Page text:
With strong bipartisan support, the House on Thursday overcame individual jitters about being in session during the Coronavirus outbreak, as both parties joined to easily send President Donald Trump a nearly $500 billion measure with further aid for small business, along with help for hospitals and virus testing efforts.
"This is important for our communities and our small businesses," said Rep. Drew Ferguson (R-GA).
"We should spare no expense when it comes to testing, treatments, and vaccines," said Rep. Stephanie Murphy (D-FL).
"It is past time that we add this necessary funding," said Rep. Anthony Gonzalez (R-OH). "But we all know that this cannot be the end of our work."
The package includes over $300 billion to refill the Paycheck Protection Program for small businesses, along with $75 billion in aid for hospitals hit by the virus outbreak, and $25 billion to jump start efforts on Coronavirus testing.
The vote was conducted under unique circumstances, as House members went to the floor in pre-assigned groups, in order to minimize the chance of Coronavirus infection.
"This is a good day for our businesses and hospitals," said Rep. Michael Waltz (R-FL).
"I think a silver lining in all of us will be all of us seeing America pull together," Waltz said on the House floor.
The debate on the latest batch of aid included both politically pointed - and poignant moments - as the two parties sparred over the timing of relief, even as they joined together on the final vote.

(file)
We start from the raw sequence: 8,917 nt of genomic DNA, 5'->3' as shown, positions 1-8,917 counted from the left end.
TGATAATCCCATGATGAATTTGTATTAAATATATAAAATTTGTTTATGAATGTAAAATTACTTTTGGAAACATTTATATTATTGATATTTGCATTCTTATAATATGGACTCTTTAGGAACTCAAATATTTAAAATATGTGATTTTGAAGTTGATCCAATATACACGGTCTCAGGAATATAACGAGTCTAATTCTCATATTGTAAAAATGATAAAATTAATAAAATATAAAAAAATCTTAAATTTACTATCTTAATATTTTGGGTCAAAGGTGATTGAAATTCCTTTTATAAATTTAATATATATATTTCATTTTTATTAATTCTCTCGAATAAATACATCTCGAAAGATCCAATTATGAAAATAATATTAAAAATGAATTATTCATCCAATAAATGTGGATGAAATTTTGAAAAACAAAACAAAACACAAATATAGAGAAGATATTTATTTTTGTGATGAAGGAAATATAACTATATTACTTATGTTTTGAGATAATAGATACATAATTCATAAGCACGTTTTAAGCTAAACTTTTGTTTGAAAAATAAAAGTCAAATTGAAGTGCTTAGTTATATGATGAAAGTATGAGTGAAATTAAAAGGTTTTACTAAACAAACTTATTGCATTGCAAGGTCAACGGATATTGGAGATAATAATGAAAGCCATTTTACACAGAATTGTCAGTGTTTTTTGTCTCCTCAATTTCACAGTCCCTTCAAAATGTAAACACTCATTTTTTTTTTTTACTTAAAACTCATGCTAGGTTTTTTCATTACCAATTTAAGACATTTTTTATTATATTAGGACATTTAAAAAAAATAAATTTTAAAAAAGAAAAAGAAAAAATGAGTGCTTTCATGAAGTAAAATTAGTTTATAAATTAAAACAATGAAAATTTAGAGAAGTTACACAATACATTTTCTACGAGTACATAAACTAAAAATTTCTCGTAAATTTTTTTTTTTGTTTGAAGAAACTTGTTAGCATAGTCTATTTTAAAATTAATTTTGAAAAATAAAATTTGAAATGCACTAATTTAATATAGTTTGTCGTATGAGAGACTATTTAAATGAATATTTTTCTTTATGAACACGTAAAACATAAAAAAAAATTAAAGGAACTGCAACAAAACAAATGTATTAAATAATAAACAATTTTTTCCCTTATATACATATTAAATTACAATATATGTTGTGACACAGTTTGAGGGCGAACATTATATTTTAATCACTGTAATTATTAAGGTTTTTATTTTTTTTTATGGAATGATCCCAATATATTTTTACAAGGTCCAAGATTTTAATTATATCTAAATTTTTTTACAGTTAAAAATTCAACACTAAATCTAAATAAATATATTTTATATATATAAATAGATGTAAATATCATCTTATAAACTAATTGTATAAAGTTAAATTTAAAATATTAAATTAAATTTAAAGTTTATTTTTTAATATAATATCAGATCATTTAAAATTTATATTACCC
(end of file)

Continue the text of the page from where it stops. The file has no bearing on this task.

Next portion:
"I'm going to take a moment to dedicate this legislation to my dear sister who is dying in a hospital in St. Louis, Missouri right now, infected by the Coronavirus," said Rep. Maxine Waters (D-CA).
The debate included floor speeches from several lawmakers who had been diagnosed with the Coronavirus, including Rep. Ben McAdams (D-UT), who was hospitalized for treatment at one point.
"We're here today functioning," said Rep. Tom Cole (R-OK). "Obviously we're taking precautions," as most members wore masks in the halls of the Capitol.
There was also grumbling from members of both parties about Congress being on the sidelines in recent weeks, as lawmakers said it was time to get back to Capitol Hill, no matter the threat from the virus.
"Congress must get back to work here in the Capitol," said Rep. Paul Mitchell (R-MI), who said it was wrong that most lawmakers had been home for the past four weeks.
"Today we vote for one crucial item, and depart again," Mitchell said.
"No hearings, no oversight," said Rep. Chip Roy (R-TX), who blasted what he labeled "half-assed legislating" by lawmakers.
"Congress must convene - not just today - but every day until America is back on track," said Roy. "Congress should be here, Madam Speaker."
Only a handful of members voted against the plan: Rep. Andy Biggs (R-AZ), Rep. Ken Buck (R-CO), Rep. Jody Hice (R-GA), Rep. Alexandria Ocasio-Cortez (D-NY), and Rep. Thomas Massie (R-KY).
Rep. Justin Amash (I-MI) voted 'Present.'
While House members debated, the Coronavirus touched the family of one member of the Senate, as Sen. Elizabeth Warren (D-MA) announced that her oldest brother had died from the virus.
"I’m grateful to the nurses and frontline staff who took care of him, but it’s hard to know that there was no family to hold his hand or to say “I love you” one more time," Warren wrote on Twitter, "and no funeral for those of us who loved him to hold each other close.”
“I'll miss you dearly my brother,” Warren added.